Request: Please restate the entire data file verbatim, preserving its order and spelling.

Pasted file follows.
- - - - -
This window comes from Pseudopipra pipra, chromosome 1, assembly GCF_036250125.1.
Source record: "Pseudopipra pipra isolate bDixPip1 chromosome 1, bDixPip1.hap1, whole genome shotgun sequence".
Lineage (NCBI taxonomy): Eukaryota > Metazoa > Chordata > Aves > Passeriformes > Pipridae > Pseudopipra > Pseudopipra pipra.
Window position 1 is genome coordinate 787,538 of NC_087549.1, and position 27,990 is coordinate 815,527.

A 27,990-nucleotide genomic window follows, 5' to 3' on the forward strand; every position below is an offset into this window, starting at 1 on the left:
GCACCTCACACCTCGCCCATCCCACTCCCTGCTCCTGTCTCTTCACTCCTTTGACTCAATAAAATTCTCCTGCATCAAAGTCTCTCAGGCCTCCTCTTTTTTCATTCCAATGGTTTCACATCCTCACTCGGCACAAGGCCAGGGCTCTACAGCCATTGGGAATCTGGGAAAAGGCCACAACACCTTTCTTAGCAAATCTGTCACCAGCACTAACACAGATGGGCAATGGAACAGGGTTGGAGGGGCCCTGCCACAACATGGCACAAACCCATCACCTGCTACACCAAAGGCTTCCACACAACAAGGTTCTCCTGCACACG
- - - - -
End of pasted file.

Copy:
This window comes from Pseudopipra pipra, chromosome 1, assembly GCF_036250125.1.
Source record: "Pseudopipra pipra isolate bDixPip1 chromosome 1, bDixPip1.hap1, whole genome shotgun sequence".
Lineage (NCBI taxonomy): Eukaryota > Metazoa > Chordata > Aves > Passeriformes > Pipridae > Pseudopipra > Pseudopipra pipra.
Window position 1 is genome coordinate 787,538 of NC_087549.1, and position 27,990 is coordinate 815,527.

A 27,990-nucleotide genomic window follows, 5' to 3' on the forward strand; every position below is an offset into this window, starting at 1 on the left:
GCACCTCACACCTCGCCCATCCCACTCCCTGCTCCTGTCTCTTCACTCCTTTGACTCAATAAAATTCTCCTGCATCAAAGTCTCTCAGGCCTCCTCTTTTTTCATTCCAATGGTTTCACATCCTCACTCGGCACAAGGCCAGGGCTCTACAGCCATTGGGAATCTGGGAAAAGGCCACAACACCTTTCTTAGCAAATCTGTCACCAGCACTAACACAGATGGGCAATGGAACAGGGTTGGAGGGGCCCTGCCACAACATGGCACAAACCCATCACCTGCTACACCAAAGGCTTCCACACAACAAGGTTCTCCTGCACACG